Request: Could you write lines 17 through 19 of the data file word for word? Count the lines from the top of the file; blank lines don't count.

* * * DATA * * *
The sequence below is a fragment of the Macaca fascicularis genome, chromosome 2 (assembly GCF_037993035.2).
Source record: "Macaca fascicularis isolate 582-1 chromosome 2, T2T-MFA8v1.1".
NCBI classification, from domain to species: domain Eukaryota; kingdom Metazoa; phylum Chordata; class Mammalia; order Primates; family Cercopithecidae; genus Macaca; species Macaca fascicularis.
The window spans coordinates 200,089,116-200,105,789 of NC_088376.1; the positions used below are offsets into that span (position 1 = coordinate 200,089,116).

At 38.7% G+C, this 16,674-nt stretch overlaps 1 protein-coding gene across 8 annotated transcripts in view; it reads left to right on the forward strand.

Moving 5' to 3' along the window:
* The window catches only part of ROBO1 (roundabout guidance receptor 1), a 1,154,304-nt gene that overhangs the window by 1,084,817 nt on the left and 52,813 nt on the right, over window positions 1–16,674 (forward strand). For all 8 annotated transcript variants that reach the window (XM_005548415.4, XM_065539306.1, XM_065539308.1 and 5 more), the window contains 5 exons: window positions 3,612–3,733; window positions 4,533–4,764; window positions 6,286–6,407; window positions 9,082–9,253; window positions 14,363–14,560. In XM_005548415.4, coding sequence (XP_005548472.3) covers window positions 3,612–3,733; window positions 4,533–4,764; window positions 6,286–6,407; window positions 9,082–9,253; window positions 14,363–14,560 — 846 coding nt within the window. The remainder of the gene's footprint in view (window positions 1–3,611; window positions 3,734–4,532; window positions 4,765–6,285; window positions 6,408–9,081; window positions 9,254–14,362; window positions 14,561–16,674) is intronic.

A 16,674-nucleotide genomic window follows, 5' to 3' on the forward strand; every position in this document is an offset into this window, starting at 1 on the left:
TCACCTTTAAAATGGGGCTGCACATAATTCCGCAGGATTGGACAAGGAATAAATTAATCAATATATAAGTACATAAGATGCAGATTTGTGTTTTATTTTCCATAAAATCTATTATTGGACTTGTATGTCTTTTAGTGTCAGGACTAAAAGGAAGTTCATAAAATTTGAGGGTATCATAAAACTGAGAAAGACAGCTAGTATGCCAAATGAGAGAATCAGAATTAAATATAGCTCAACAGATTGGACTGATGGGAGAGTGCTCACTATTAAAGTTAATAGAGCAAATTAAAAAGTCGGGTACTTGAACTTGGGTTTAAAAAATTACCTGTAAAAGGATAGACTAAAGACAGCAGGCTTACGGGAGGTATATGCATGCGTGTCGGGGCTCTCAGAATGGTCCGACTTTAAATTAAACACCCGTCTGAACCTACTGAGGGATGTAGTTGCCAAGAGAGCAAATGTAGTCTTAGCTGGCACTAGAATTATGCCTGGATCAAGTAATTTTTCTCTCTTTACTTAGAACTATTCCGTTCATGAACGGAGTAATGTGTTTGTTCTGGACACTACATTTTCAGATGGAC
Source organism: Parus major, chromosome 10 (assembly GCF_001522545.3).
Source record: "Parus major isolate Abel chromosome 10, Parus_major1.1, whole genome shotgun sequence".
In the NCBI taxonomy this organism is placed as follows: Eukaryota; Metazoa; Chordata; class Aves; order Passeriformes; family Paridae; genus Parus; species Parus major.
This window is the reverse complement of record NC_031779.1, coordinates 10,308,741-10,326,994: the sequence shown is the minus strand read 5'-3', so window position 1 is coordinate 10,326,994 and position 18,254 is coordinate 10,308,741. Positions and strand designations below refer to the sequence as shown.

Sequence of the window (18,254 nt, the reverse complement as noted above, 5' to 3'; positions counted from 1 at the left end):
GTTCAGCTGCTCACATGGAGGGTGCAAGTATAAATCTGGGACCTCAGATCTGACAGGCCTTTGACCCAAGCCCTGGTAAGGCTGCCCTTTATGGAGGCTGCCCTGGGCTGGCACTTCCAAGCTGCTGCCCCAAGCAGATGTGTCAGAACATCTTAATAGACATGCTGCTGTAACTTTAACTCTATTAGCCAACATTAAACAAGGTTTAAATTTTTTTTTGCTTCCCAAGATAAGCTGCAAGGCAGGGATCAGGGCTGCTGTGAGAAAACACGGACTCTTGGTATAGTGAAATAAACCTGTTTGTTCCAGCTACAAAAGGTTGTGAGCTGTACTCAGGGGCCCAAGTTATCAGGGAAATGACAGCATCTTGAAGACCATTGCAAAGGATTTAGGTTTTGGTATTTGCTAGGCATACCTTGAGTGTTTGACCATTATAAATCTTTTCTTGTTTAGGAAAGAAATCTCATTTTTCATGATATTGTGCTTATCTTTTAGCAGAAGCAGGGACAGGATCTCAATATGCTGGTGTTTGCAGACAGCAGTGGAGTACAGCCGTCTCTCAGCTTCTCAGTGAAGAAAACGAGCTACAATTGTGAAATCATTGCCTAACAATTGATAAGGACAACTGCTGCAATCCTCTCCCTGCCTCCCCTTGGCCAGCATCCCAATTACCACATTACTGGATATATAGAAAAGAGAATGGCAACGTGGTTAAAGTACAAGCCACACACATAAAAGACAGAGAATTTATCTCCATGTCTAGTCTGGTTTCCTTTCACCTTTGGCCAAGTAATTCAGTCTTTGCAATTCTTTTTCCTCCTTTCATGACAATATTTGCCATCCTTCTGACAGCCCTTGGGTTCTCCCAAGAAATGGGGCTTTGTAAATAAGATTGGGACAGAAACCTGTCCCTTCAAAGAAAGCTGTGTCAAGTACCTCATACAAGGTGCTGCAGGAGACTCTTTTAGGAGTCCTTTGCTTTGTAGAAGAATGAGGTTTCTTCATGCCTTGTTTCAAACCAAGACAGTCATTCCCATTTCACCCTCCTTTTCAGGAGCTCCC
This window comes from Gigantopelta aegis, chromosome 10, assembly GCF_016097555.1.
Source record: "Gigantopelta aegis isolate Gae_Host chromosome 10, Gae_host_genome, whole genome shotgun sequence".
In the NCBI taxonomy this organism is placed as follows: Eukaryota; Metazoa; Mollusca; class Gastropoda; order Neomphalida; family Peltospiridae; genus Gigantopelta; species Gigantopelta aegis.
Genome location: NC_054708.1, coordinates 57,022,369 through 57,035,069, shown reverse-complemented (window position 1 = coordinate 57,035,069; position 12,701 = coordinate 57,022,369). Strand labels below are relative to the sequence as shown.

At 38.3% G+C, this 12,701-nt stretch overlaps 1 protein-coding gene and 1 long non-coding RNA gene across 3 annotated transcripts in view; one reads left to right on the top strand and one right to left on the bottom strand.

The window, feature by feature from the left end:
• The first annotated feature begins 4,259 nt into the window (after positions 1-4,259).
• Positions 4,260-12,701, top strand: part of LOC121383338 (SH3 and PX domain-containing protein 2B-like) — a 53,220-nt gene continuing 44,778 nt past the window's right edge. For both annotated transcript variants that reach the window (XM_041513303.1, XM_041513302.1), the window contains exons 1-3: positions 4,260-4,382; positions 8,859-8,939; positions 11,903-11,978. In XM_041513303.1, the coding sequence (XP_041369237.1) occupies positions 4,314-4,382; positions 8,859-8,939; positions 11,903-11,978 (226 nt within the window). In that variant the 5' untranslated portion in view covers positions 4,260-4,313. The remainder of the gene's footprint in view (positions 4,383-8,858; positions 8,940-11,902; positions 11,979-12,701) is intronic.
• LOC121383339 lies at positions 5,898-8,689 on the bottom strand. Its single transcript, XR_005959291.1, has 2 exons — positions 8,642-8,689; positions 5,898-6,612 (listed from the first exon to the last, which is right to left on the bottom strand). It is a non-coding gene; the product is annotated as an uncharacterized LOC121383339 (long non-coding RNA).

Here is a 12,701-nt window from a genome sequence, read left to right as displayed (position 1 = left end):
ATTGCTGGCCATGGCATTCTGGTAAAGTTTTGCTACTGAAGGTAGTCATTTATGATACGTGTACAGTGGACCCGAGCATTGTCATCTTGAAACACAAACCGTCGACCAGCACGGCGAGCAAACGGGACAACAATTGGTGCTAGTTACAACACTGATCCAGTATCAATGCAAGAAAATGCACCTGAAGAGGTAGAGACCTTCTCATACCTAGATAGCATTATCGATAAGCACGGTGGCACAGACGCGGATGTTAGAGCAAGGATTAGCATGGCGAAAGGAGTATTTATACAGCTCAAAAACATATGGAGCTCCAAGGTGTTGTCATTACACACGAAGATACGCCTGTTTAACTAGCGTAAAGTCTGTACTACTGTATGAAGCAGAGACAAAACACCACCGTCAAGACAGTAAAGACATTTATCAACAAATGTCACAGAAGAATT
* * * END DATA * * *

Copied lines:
Source record: "Gigantopelta aegis isolate Gae_Host chromosome 10, Gae_host_genome, whole genome shotgun sequence".
In the NCBI taxonomy this organism is placed as follows: Eukaryota; Metazoa; Mollusca; class Gastropoda; order Neomphalida; family Peltospiridae; genus Gigantopelta; species Gigantopelta aegis.
Genome location: NC_054708.1, coordinates 57,022,369 through 57,035,069, shown reverse-complemented (window position 1 = coordinate 57,035,069; position 12,701 = coordinate 57,022,369). Strand labels below are relative to the sequence as shown.